Friends, language keys to Kenyan's Korean success
Musa Dan Karami has accomplished a lot since first moving to Korea in 2009.
Adjusting to Korean life as a foreigner can be difficult. But, for those who put in the effort, life here has proven to be very rewarding.
Musa Dan Karami is an excellent example of the power of hard work for those who choose to live in a new country.
Q. Tell us a little more about yourself.
A. I have lived here six years. The first time was August 2009 to July 2010 as an exchange student at Kosin University and the second was from February 2013 to now, as a master of arts student at Pukyong National University and as chief business development and marketing officer at Storypal.
Q. What brought you to Korea?
I first came to Busan in 2009 to learn about Korean culture and understand the reasons behind Korea's rapid economic growth. In 2013, I returned with the intention of pursuing higher education and deepening my understanding of Korean society and Korean economic development.
Q. What has kept you in Busan?
From the beginning I was in love with Busan. Living by the ocean was on my bucket list and that was achieved from the first day I landed in Busan. But, what truly made the most significant difference was the people I met. From my university professors, classmates, country mates, random people I meet on the streets, I found the people to be very friendly.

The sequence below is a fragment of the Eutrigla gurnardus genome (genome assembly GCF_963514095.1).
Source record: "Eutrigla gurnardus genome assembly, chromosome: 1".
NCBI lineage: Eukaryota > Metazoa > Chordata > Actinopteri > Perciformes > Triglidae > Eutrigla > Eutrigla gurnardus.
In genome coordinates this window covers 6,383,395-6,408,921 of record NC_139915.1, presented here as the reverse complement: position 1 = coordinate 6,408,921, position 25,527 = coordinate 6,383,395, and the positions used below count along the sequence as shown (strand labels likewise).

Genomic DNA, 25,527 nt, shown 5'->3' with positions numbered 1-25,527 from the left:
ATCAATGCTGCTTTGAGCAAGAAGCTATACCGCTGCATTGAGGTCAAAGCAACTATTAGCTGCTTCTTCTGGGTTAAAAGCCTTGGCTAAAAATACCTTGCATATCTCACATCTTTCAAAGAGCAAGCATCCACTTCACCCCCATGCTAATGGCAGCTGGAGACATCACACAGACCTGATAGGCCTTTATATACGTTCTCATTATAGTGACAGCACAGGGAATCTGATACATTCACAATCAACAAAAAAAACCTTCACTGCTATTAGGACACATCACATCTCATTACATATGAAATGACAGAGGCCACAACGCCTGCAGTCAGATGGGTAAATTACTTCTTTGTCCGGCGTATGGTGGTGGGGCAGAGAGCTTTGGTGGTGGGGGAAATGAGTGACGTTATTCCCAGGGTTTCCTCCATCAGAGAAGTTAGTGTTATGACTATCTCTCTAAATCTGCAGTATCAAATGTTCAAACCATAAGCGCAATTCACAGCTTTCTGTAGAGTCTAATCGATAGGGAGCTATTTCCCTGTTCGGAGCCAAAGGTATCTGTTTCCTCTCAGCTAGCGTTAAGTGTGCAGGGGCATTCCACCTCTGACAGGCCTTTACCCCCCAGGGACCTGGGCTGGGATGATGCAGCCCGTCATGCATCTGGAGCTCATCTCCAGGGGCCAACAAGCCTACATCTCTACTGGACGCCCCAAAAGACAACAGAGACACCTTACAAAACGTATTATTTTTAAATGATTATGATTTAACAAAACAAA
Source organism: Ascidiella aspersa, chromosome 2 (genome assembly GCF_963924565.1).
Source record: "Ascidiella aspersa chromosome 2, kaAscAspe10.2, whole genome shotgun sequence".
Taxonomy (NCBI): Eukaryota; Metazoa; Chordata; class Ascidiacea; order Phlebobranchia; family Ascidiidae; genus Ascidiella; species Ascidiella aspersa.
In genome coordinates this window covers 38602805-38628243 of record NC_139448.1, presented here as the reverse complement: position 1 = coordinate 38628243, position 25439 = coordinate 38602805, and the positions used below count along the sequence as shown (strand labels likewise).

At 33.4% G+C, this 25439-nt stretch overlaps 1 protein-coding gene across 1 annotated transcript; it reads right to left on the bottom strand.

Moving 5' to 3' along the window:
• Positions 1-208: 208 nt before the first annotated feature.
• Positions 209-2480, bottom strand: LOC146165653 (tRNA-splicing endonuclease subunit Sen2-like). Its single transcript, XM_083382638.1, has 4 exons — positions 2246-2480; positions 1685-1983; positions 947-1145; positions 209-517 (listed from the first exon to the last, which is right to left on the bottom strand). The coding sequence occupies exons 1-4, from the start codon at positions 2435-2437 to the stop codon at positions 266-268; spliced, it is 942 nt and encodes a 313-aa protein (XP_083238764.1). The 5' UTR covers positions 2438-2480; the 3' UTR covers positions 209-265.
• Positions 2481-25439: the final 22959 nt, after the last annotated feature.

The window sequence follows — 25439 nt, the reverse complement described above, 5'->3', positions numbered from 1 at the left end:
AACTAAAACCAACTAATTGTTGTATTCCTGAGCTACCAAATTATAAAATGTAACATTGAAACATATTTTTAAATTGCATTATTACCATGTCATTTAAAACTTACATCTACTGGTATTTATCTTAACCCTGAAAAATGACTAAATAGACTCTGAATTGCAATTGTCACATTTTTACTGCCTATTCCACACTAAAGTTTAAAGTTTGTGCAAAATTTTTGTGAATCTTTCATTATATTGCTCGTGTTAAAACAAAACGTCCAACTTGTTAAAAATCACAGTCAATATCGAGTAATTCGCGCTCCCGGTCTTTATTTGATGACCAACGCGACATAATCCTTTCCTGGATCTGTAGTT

Q. Did you have much trouble adjusting to Korean life?
Adapting to life in Busan was possible thanks to many friends, both Koreans and foreigners. I was able to overcome culture shock and appreciate the culture.
Language was a challenge. I think one can only fully enjoy and benefit from the wonders of Korea when they speak the Korean language.
Q. Are there a lot of Kenyans in Busan?
It is very hard to give an exact number of Kenyans in Busan since most are students and every year we have newcomers and some others going back home. On average we are now about 25 people. We usually organize meetings to discuss our plans for the year and share Kenyan meals among ourselves and also with our friends from all over the world. Every summer we organize an event at a beach in Busan where we invite all Kenyans in Korea to enjoy beach sports and bond with each other. We also participate in events in Busan such as the Global Gathering.
This year, we are also having an African Cultural Festival on May 22 where we will participate and show our culture to Busan citizens.
Q. It seems like you're quite busy!
It is true that on top of being the Kenyan community chairperson, I am also the Busan African Union chair-person, board member of GGS (Global Green Stewards), editor at Busan Beat magazine and am working at Storypal. It seems a lot and maybe tiring but I want to give back to Busan and its citizens for all the good things I have enjoyed. As long as I have the strength I will always give my best for the people of Busan.
Q. What do you do in your spare time?
I love travelling, cooking and eating delicious food. I know so many restaurants I can recommend. If you would like to eat African food, though, I suggest attending the Af-rican Cultural Festival on May 22 at the Busan Cinema Center or get in touch with any of the Africans or representatives of African communities in Busan.
For more information about the African Culture Festival, visit bfic.kr.